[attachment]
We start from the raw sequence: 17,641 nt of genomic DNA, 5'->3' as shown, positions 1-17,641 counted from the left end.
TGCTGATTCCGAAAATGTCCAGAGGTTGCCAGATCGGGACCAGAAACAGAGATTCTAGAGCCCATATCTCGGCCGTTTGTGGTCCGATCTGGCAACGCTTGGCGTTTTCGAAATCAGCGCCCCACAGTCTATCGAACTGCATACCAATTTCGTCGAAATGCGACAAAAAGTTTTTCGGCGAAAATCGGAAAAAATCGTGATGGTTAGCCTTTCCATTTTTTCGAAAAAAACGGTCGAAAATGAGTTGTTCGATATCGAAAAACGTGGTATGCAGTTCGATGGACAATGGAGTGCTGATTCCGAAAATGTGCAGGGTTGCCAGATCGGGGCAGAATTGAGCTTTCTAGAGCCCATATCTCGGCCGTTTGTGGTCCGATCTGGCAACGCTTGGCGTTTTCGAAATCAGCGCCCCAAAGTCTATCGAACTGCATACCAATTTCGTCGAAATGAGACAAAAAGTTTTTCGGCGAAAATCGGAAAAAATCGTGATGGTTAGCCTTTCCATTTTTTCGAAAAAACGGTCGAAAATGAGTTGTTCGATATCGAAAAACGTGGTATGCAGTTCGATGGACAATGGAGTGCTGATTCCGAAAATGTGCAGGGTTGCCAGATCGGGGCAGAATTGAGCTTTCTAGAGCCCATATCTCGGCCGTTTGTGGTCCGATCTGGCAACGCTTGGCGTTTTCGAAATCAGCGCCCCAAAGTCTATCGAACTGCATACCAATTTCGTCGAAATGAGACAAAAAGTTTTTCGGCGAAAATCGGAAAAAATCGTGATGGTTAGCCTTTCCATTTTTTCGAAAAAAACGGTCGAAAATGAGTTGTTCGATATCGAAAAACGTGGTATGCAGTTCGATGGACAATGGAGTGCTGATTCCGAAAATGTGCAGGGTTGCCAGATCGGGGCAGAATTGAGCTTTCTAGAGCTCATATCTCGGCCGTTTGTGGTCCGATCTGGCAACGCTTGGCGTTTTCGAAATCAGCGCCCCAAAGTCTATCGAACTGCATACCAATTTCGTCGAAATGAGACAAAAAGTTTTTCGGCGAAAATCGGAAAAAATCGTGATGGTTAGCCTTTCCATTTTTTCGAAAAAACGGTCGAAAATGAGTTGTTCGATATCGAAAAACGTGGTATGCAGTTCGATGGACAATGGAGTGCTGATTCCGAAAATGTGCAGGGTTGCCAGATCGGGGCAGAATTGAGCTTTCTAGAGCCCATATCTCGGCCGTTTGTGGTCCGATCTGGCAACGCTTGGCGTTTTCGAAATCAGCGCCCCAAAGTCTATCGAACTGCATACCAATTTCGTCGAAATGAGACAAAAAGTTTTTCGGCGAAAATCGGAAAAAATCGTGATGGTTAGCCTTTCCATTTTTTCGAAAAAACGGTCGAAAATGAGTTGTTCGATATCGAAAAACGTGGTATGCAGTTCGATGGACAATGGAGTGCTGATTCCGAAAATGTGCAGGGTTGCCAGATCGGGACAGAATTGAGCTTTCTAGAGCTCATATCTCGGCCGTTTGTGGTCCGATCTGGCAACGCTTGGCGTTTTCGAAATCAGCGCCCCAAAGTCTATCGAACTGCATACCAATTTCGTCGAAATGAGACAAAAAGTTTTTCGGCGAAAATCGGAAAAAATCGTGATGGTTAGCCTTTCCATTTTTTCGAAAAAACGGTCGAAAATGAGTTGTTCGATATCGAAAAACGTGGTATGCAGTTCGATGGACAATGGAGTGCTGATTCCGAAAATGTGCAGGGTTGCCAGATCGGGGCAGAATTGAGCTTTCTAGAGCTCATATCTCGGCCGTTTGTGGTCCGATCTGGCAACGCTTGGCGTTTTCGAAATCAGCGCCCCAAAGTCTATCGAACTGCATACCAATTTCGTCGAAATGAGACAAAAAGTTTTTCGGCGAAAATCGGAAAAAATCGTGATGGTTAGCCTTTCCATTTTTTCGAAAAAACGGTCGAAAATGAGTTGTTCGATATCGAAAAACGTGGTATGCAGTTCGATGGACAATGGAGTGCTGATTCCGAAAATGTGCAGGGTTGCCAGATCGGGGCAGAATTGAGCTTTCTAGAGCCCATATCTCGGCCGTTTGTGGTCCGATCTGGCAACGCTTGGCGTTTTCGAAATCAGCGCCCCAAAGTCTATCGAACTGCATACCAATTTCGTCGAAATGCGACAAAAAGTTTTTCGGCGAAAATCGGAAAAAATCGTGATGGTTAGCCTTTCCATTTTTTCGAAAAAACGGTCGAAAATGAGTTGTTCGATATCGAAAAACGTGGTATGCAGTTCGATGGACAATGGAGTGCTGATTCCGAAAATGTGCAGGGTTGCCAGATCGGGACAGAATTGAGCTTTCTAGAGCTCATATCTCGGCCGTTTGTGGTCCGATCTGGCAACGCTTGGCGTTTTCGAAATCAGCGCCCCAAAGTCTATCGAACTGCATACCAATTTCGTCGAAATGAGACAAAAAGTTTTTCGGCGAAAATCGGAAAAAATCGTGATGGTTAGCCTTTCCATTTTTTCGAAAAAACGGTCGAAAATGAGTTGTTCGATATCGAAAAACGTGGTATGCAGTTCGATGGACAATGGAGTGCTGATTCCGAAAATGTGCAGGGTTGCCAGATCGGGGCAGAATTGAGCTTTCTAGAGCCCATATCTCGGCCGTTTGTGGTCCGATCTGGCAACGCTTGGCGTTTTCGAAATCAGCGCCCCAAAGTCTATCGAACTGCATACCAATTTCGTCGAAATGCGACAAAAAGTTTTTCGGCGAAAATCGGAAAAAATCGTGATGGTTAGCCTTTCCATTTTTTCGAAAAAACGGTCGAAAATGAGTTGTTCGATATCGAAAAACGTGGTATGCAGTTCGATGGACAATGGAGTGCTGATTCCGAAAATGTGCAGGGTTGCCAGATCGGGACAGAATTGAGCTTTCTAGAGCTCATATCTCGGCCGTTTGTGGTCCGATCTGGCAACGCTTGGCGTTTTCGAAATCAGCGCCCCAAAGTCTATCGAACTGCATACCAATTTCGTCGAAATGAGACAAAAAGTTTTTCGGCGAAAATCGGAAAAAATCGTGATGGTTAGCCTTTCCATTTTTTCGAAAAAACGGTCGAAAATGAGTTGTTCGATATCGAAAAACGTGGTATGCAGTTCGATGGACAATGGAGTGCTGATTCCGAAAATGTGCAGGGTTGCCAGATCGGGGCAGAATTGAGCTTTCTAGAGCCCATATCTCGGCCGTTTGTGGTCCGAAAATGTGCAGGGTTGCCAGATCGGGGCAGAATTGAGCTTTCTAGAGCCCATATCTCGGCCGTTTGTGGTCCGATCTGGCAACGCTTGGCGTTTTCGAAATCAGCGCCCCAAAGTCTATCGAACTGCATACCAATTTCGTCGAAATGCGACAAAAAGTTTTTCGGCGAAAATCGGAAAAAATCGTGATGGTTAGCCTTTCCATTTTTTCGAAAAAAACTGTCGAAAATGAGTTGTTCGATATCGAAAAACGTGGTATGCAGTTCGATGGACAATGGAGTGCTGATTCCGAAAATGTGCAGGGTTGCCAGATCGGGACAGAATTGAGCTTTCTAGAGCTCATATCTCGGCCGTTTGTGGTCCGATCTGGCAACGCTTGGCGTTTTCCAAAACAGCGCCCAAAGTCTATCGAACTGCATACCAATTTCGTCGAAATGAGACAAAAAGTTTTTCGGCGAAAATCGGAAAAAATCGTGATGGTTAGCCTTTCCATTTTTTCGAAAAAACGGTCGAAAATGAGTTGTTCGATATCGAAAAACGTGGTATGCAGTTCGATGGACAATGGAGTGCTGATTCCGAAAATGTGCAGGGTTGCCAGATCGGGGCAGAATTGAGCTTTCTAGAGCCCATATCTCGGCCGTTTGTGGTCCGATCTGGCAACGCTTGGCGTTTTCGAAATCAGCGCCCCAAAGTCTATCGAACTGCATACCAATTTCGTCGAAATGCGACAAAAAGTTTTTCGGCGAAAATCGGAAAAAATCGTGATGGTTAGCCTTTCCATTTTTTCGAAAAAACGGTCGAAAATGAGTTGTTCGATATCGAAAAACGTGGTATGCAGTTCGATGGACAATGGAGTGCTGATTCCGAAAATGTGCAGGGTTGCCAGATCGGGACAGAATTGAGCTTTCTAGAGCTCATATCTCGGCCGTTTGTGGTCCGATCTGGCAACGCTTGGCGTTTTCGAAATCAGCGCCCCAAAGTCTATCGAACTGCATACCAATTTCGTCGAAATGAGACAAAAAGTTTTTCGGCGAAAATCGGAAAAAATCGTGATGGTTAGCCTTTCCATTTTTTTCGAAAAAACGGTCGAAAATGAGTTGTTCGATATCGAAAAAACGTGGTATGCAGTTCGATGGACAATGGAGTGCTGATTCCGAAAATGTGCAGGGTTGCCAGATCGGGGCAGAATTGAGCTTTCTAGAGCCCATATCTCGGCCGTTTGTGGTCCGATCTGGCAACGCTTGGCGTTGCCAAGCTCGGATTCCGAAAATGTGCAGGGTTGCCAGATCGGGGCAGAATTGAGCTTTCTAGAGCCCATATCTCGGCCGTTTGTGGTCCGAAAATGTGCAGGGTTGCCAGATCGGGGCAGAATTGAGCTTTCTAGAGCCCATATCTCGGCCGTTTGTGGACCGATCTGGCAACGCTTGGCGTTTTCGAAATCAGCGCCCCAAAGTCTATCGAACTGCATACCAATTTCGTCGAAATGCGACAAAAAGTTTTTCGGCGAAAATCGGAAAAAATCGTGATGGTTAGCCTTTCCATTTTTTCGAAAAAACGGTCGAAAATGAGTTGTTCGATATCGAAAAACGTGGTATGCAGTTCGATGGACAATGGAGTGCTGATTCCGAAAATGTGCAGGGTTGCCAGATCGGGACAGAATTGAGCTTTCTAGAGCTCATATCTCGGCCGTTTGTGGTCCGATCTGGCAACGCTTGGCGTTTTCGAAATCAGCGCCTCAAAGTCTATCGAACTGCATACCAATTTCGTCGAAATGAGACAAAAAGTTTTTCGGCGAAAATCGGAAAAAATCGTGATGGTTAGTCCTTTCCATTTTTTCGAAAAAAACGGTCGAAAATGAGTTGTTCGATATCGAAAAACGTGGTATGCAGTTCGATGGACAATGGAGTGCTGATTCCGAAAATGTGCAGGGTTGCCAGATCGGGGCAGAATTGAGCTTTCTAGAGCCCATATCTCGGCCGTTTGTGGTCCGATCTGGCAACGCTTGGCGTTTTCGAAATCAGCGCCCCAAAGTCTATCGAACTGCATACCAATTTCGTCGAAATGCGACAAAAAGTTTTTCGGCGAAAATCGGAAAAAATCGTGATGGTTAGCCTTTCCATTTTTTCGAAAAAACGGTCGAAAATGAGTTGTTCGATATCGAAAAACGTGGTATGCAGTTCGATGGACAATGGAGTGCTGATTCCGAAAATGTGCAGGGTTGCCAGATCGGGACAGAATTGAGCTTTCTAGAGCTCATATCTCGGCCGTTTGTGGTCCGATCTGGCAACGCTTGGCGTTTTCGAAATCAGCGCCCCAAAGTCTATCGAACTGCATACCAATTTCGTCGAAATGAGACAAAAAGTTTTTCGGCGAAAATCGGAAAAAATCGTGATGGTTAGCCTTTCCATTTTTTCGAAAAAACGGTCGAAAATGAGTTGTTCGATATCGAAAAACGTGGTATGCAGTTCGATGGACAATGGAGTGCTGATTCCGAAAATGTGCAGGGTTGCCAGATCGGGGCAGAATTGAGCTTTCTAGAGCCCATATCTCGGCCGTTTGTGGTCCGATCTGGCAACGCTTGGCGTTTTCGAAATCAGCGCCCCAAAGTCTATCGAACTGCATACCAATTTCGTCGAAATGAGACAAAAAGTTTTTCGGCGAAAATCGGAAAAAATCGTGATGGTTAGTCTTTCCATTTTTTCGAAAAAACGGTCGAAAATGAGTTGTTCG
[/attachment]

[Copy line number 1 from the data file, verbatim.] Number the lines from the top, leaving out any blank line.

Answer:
We start from the raw sequence: 17,641 nt of genomic DNA, 5'->3' as shown, positions 1-17,641 counted from the left end.